Even with the most perfect, natural diet, vitamin and nutrient deficiencies can still occur. Because of the way food is grown in our modern world, soil tends to be depleted of many nutrients that are necessary for optimal health.
We require approximately 40 micronutrients for our bodies to function properly, and our bodies can’t manufacture a lot of these nutrients on their own.
Inadequate micronutrient levels are known to contribute to increased rates of illness. (1,3) Micronutrient deficiencies are associated with cardiovascular disease, cancer, weight problems, cognitive issues, and a weakened immune system. (3)
Common nutrient deficiencies in the U.S. include: magnesium, zinc, vitamin B12, vitamin D, selenium, vitamin A, calcium, and folate. People who follow vegetarian, vegan, or calorie-restricted diets are more prone to micronutrient deficiencies.
The elderly, those who smoke, those who have undergone gastric or bariatric surgery, those who have gastrointestinal conditions such as Crohn’s disease or Ulcerative Colitis, and those who are recovering from illnesses are also more at risk for deficiencies. (2) However, even if none of the above apply to you, you may still have vitamin and nutrient deficiencies.
How can you know for sure what nutrient deficiencies you may have?
Here at Spark Health, we use blood tests to measure your levels of micronutrients.
We are able to test levels of nutrients that are in the blood, and we are also able to test how well your cells are utilizing vitamins, minerals, amino acids, fatty acids, and antioxidants.
After gathering information about what nutrients you are deficient in, we are able to make personalized recommendations for dietary changes, lifestyle changes, supplements, shots, or IV therapy.
One way to reduce your risk of micronutrient deficiencies is to dramatically increase the amount of nutrient-dense foods in the diet.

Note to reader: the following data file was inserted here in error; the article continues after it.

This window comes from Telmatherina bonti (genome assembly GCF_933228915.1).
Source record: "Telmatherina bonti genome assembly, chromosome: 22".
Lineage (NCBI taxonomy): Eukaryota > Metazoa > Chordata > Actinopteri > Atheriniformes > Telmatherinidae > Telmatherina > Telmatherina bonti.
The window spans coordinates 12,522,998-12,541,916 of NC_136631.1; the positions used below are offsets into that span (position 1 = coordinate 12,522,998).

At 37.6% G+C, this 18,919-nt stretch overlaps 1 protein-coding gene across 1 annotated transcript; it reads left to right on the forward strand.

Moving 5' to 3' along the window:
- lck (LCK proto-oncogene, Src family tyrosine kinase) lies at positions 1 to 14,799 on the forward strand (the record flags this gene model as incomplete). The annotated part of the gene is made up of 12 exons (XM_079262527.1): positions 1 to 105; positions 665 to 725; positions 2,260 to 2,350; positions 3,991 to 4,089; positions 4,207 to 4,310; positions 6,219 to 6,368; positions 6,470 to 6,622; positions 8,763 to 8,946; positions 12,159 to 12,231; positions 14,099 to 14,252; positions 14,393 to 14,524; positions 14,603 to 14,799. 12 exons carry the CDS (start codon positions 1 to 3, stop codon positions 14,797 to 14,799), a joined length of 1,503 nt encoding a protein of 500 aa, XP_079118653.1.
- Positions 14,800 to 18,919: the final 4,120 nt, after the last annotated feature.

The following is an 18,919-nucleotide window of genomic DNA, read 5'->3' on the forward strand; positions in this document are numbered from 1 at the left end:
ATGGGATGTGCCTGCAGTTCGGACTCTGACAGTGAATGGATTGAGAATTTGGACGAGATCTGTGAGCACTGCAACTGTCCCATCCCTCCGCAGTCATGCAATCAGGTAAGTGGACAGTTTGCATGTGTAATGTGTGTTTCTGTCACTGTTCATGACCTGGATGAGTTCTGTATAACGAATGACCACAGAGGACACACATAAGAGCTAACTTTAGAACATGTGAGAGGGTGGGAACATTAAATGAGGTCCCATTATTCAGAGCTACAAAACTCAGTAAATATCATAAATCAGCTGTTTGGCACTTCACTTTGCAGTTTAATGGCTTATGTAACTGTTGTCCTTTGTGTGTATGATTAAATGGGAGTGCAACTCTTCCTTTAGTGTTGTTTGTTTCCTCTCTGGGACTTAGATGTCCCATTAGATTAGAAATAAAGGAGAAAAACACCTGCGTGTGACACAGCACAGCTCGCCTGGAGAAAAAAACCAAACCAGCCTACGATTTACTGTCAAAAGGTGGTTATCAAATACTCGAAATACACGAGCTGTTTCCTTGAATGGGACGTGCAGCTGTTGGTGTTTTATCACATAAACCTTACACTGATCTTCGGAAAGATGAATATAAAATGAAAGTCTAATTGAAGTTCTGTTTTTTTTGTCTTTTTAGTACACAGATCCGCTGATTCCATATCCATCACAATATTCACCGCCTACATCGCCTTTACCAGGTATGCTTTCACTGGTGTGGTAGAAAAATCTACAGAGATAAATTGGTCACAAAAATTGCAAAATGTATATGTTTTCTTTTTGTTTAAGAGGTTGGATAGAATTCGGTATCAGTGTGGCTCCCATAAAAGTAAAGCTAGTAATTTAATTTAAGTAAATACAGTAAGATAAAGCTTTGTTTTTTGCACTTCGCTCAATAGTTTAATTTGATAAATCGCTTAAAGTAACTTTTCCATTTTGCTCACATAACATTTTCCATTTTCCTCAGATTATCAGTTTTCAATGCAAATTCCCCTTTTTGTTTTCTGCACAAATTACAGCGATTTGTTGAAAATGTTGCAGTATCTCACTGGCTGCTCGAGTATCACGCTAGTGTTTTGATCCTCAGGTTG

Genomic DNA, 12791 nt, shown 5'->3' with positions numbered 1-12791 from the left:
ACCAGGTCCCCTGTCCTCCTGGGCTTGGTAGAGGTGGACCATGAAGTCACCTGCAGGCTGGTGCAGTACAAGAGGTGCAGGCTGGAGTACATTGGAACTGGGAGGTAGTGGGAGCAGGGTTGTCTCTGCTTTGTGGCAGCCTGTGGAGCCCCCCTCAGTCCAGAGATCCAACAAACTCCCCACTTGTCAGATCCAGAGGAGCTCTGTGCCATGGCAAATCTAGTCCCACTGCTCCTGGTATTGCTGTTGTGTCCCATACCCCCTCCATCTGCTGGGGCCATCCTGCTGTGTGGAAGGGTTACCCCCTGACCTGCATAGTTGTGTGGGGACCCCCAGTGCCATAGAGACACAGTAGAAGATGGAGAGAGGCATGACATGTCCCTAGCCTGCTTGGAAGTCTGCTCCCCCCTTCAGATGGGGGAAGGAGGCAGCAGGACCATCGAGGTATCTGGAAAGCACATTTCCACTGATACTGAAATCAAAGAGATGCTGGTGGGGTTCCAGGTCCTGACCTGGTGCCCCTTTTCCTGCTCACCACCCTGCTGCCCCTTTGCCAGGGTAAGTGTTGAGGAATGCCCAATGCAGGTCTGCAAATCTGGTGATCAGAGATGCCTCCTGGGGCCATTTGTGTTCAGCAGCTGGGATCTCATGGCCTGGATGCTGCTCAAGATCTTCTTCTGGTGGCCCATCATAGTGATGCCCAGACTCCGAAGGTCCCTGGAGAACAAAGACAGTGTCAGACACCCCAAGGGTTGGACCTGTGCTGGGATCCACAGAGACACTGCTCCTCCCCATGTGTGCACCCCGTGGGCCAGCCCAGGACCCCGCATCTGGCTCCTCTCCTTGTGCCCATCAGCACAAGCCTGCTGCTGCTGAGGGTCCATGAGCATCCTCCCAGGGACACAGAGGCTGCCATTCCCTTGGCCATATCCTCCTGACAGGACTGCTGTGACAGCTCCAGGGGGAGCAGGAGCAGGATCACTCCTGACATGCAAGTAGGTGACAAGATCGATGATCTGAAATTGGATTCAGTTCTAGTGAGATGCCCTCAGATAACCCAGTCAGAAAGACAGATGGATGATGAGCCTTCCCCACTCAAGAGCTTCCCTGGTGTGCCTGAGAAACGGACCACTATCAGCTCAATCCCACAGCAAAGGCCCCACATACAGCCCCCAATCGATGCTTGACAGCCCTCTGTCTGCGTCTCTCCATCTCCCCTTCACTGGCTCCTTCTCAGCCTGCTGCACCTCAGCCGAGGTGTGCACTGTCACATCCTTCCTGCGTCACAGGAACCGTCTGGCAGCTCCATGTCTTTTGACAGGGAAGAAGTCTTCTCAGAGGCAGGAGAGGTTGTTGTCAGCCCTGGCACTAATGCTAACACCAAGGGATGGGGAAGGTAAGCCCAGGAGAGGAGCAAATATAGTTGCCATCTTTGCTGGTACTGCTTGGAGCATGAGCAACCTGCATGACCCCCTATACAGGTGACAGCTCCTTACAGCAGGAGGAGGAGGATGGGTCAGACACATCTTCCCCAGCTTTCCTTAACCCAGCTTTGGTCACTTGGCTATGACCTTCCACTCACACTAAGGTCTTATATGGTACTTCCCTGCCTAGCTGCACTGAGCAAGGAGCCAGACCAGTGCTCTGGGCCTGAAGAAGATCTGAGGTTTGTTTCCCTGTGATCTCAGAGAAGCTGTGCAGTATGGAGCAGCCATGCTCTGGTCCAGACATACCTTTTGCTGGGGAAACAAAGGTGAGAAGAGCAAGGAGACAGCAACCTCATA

Decreasing the consumption of processed foods and increasing consumption of whole foods will help to support healthy micronutrient levels.
For example, if you are looking to get more magnesium in the diet, you may want to increase your consumption of spinach or nuts, and to get more B12 in the diet, you may want to increase your consumption of pastured eggs and grass fed beef.
Whenever possible, choose organic versions of fruits and vegetables, and if you have access to farmers markets, you will be able to get produce that has been harvested more recently, which increases the amount of micronutrients are in the produce.
Most produce that is found in the supermarket is picked before its prime, and is transported on boats and trucks for days and sometimes weeks before consumption. It’s best to choose a variety of different colors of fruits and vegetables in order to improve the variety of nutrients you receive.
Avoiding Nutrient Killers
Another way to increase nutrient levels is to avoid certain substances that are known to drive down the levels in the body: caffeine, alcohol, and sugar.
Caffeine tends to bind iron and certain minerals, and can be dehydrating and depleting. Alcohol has a tendency to reduce our levels of digestive enzymes, leaving us depleted of certain vitamins like B1 (thiamine).
One serving of refined sugar has been shown to increase urinary excretion of calcium, and is also known to deplete vitamin C, vitamin D and chromium levels in the body. (4)
When diet isn’t enough to bring micronutrient levels up, we may employ other natural solutions. Here at Spark Health in Solana Beach, our team of naturopathic doctors are experts in providing nutrient supplementation orally, via intramuscular injections (shots), or through nutrient IVs.
We can deliver concentrated levels vitamins, minerals, anti-oxidants and amino acids directly into the bloodstream through an IV. With certain nutrients, IV vitamin therapy provides up to 10 times the absorption of oral supplementation.
By administering the nutrients directly into the bloodstream, our cells are able to effectively metabolize the nutrients they require for optimal function and healing. We can create a customized IV vitamin bag based on your own personal blood test results and unique vitamin and nutrient needs!
For more information about micronutrient testing and personalized IV therapy, call Spark Health today at (858) 228-4188 or send us an email at Spark@MySparkHealth.com . Spark Health is conveniently located so we can serve patients in San Diego, and all of North County such as Del Mar, Solana Beach, Rancho Santa Fe, Encinitas, Carlsbad, Escondido, San Marcos, and Poway. We look forward to helping you achieve your goals!
` The Spark Team
- Black, R.E. Micronutrient deficiency – an underlying cause of morbidity and mortality.Bull World Health Organ. 2003;81(2):79
- Shankar, P, Boylan, M, Sriram, K. Micronutrient deficiencies after bariatric surgery.Nutrition 2010; 26: 1031–1037.
- Ames, B.N. Micronutrient Deficiencies A Major Cause of DNA Damage. Annals of the New York Academy of Sciences, 1999.
- Hudson, Tori. Women’s Encyclopedia of Natural Medicine, 2008. pp 237-266